Severe weather season is upon us, and employers should ensure that they are ready for whatever emergencies might come their way. Many employers are required by the Occupational Safety and Health Administration (OSHA) to have an Emergency Action Plan in place to address hazard control and safe response in different types of emergencies. Employers should start by assessing the specific emergencies and hazards a particular worksite might face, taking into account particular worksite layouts, structural features, and emergency systems. Employers will typically want to address fire, tornado, and other severe weather hazards to start.
At a minimum, for businesses that are required to have an emergency action plan (EAP), the plan must include:
- A preferred method and/or procedures for reporting fires and other emergencies (29 CFR 1910.38(c)(1) and 29 CFR 1926.35(b)(5));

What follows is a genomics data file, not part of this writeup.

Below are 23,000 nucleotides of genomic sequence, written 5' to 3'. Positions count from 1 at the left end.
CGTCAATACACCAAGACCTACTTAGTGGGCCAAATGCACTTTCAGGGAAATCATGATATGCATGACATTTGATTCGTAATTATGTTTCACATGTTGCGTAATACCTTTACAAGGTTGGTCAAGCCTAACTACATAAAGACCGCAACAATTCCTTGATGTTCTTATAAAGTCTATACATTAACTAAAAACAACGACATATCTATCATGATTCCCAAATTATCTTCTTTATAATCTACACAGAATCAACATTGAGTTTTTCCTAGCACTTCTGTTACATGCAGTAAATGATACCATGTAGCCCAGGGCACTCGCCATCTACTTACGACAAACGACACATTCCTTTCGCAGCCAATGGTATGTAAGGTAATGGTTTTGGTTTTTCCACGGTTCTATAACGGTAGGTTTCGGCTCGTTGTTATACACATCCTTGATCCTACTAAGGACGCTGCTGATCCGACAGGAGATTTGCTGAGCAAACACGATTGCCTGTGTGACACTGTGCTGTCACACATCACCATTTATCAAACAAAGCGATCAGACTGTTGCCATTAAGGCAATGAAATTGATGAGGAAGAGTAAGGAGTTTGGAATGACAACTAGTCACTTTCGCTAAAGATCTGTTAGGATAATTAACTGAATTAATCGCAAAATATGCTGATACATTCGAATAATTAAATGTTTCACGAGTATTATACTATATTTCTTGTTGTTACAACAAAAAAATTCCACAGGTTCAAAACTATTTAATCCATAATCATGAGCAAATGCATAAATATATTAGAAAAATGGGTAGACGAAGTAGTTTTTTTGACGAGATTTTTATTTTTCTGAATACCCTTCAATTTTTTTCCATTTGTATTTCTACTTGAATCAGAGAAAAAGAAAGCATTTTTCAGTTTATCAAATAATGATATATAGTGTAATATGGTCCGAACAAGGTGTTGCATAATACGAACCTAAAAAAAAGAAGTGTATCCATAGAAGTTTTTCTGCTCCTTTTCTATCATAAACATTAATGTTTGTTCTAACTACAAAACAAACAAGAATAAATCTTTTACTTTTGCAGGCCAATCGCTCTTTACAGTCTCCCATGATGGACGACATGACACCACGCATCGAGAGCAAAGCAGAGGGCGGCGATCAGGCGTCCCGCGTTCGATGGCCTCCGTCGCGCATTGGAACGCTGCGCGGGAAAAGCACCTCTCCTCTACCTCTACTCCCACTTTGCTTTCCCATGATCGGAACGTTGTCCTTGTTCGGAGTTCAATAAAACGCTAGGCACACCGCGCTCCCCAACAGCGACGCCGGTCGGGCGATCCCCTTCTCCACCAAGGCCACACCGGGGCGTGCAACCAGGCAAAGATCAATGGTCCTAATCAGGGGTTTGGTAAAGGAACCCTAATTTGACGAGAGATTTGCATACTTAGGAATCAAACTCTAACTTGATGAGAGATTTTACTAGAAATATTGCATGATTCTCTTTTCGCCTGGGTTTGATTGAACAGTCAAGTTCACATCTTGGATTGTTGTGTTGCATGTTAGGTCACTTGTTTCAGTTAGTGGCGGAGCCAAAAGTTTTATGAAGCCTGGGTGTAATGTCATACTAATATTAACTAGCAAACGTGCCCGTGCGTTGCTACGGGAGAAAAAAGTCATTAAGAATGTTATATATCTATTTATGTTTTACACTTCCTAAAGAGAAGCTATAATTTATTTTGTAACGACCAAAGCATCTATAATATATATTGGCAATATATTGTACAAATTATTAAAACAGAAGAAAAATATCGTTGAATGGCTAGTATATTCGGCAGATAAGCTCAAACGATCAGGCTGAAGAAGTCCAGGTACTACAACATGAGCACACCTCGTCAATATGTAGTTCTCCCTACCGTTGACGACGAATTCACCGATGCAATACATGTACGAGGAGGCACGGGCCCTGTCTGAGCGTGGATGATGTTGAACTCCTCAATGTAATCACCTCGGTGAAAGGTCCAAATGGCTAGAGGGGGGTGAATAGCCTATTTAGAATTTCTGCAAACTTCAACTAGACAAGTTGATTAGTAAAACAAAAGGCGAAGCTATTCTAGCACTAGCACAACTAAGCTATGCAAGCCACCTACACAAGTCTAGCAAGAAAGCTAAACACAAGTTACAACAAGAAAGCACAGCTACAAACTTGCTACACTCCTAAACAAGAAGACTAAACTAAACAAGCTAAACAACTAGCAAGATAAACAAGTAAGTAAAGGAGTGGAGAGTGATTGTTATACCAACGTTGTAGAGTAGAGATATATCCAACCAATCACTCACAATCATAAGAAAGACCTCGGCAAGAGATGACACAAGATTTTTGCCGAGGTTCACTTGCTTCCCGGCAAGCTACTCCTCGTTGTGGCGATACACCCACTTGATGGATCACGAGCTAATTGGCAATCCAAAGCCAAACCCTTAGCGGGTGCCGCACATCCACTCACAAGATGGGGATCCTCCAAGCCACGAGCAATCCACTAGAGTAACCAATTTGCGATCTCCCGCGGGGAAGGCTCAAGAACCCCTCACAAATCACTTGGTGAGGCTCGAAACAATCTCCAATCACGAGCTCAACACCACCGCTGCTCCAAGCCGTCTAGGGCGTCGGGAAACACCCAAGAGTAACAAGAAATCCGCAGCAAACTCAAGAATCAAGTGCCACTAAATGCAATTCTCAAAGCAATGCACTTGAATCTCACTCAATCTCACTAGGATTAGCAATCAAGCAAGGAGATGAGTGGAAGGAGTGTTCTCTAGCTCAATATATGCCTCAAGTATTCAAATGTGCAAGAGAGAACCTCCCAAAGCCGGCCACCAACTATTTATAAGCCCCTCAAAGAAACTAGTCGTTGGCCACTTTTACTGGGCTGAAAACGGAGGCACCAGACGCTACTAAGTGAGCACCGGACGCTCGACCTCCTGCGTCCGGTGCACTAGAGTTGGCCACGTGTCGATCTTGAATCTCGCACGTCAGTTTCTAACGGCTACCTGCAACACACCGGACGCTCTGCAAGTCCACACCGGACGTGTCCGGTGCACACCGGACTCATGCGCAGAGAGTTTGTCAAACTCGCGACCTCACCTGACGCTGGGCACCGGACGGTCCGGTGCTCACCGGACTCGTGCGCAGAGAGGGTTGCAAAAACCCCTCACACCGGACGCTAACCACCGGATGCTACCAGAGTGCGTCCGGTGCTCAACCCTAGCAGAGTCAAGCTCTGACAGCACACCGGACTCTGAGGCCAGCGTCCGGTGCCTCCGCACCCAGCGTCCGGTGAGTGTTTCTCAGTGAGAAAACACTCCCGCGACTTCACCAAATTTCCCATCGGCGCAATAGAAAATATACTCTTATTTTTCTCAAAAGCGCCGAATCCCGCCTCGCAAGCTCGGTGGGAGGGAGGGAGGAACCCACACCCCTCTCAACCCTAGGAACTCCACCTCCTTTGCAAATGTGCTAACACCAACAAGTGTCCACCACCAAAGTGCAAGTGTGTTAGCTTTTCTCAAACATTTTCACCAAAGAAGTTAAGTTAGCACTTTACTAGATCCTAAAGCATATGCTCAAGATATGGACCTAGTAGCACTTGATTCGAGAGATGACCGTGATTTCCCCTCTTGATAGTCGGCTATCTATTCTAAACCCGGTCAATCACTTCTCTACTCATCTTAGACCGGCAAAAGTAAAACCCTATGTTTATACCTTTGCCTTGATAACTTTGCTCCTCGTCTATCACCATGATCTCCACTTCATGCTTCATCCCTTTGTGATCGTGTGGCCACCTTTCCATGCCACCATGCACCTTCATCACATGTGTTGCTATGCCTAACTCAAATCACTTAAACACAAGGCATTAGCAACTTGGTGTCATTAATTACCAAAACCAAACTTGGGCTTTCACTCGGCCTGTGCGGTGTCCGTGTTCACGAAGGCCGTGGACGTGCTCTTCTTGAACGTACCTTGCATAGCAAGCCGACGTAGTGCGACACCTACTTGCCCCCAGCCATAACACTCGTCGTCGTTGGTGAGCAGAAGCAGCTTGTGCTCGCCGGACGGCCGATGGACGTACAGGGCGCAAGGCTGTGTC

- Emergency escape procedures and route assignments, such as floor plans, workplace maps, and safe or refuge areas (29 CFR 1910.38(c)(2) and 29 CFR 1926.35(b)(1));
- Procedures to account for all workers after an evacuation, such as designating an assembly location (e.g., a safe/refuge area) (29 CFR 1910.38(b)(4) and 29 CFR 1926.35(b)(3));
- Names, titles, departments, and telephone numbers of individuals both within and outside the company to contact for additional information or explanation of duties and responsibilities under the emergency plan (29 CFR 1910.38(c)(6) and 29 CFR 1926.35(b)(6));
- Procedures for workers who remain to perform or shut down critical plant operations, operate fire extinguishers, or perform other essential services that cannot be shut down for every emergency alarm before evacuating (29 CFR 1910.38(c)(3) and 29 CFR 1926.35(b)(2)); and
- Rescue and medical duties for any workers designated to perform them (29 CFR 1910.38(c)(5) and 29 CFR 1926.35(b)(4)).
Once you have your plan in place, train all employees and new hires on the plan and procedures, and document the training.
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